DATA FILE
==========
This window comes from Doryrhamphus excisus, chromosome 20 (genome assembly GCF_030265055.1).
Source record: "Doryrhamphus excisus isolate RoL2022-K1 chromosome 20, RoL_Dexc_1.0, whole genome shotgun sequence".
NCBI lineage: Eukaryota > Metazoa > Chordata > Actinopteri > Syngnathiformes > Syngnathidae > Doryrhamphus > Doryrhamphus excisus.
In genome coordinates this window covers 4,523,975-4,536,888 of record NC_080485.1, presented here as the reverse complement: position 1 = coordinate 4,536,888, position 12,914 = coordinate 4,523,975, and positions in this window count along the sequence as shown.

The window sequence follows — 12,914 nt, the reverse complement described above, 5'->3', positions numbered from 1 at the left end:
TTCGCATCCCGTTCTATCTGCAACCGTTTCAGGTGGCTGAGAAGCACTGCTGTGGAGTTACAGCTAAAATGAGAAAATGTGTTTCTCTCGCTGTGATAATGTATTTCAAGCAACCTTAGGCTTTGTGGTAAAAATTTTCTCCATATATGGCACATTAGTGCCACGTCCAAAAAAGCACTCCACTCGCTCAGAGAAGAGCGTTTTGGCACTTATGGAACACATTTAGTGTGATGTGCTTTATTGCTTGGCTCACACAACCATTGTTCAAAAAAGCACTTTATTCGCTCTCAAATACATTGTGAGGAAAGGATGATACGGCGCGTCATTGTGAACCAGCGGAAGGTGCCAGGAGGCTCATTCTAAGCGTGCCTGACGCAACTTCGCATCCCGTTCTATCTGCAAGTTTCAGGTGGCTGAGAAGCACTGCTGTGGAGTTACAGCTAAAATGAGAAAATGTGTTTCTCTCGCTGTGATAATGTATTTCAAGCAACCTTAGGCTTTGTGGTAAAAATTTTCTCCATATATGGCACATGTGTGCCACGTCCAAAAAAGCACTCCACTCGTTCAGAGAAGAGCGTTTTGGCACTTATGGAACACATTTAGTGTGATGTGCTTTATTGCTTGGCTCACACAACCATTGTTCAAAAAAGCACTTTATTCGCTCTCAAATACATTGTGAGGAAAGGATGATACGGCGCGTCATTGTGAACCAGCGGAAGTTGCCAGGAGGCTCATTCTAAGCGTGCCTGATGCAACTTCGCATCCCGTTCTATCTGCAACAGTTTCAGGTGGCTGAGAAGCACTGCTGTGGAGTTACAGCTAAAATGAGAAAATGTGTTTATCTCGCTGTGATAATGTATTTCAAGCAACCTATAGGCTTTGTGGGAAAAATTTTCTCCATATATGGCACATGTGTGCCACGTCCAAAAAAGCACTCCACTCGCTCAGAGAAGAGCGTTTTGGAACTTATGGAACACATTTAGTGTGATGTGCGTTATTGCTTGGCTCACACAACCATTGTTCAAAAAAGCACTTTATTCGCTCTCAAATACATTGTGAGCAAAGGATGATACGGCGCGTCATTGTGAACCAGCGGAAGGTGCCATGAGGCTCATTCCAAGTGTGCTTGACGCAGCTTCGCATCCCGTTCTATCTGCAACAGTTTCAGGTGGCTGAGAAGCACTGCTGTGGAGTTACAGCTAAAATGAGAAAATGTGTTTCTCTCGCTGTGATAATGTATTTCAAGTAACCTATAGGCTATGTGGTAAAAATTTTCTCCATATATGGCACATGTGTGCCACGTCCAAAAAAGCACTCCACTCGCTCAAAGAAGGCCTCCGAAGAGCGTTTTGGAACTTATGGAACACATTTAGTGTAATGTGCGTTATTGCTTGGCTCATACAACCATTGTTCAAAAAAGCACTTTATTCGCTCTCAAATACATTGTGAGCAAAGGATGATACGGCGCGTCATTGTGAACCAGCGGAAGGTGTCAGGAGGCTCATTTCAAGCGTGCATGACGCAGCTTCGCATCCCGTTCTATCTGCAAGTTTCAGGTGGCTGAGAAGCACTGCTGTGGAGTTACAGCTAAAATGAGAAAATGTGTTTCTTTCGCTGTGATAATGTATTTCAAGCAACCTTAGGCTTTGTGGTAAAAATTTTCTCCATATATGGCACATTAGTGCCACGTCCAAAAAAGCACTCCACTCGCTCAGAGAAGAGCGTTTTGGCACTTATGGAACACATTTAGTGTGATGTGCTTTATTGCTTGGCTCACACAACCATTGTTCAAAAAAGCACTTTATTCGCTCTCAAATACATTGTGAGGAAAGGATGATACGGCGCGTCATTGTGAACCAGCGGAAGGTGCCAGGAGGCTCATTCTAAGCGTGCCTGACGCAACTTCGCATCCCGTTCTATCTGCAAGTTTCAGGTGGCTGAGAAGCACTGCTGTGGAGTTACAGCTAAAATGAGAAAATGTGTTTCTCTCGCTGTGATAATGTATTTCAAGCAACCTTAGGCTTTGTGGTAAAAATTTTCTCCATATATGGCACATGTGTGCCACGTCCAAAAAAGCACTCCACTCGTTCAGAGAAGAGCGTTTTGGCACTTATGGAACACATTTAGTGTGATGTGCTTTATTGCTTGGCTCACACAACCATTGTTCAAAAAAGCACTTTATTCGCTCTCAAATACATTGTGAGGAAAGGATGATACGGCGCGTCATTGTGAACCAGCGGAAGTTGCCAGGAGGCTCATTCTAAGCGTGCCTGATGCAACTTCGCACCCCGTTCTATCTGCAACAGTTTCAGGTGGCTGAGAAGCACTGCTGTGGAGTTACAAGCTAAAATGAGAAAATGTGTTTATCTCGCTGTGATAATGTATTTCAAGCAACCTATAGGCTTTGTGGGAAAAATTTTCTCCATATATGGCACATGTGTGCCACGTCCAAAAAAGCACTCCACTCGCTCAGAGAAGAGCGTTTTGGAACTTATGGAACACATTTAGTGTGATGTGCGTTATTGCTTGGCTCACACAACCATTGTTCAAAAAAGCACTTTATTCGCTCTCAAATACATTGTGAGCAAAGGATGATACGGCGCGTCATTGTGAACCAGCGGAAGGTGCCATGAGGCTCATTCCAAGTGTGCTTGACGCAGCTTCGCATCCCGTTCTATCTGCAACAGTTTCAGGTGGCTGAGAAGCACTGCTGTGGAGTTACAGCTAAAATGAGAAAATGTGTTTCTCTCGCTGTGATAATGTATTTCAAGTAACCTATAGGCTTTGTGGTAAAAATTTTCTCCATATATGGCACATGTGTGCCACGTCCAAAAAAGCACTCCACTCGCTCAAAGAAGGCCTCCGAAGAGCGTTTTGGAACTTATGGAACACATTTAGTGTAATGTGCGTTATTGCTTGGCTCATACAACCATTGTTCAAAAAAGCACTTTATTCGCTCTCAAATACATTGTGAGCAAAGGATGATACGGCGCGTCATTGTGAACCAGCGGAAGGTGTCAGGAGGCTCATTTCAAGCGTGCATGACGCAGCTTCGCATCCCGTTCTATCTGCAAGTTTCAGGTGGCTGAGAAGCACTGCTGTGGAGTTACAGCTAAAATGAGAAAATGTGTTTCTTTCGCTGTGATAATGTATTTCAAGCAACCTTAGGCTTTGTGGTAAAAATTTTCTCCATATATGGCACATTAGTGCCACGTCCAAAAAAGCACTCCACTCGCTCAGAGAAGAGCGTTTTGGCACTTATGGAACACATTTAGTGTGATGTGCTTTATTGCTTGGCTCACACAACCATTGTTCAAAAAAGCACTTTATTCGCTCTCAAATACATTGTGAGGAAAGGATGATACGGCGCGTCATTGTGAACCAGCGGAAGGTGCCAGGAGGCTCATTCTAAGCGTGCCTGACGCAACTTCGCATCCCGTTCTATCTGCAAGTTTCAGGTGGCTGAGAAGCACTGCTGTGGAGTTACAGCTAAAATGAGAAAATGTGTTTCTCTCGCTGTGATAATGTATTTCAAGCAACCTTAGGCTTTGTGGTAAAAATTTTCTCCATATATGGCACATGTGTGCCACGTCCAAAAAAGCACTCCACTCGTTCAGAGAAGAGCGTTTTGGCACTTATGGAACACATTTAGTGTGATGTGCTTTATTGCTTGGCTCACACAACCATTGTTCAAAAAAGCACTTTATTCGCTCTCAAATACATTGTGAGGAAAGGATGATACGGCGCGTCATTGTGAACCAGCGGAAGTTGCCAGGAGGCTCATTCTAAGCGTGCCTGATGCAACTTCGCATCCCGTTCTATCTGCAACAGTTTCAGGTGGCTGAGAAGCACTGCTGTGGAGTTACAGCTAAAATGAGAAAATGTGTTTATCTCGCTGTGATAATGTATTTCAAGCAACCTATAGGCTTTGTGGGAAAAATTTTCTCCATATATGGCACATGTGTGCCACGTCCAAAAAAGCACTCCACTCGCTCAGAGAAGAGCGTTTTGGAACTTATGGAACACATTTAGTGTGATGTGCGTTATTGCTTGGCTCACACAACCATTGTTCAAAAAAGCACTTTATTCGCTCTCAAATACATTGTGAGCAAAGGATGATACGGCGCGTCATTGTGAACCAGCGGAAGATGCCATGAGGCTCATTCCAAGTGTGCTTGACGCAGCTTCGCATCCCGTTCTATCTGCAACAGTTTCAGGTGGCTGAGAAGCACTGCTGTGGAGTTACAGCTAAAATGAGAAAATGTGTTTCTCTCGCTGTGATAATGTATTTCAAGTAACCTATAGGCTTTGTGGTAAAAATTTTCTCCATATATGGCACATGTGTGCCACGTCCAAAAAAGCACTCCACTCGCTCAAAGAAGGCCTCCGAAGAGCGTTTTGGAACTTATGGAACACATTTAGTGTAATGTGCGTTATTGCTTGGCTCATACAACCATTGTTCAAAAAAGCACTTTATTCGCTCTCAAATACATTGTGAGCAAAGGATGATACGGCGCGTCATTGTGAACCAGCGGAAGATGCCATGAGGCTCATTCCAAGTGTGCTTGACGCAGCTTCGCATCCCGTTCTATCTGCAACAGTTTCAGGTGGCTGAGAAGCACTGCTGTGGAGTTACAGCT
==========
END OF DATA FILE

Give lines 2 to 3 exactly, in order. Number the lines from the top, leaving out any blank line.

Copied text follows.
Source record: "Doryrhamphus excisus isolate RoL2022-K1 chromosome 20, RoL_Dexc_1.0, whole genome shotgun sequence".
NCBI lineage: Eukaryota > Metazoa > Chordata > Actinopteri > Syngnathiformes > Syngnathidae > Doryrhamphus > Doryrhamphus excisus.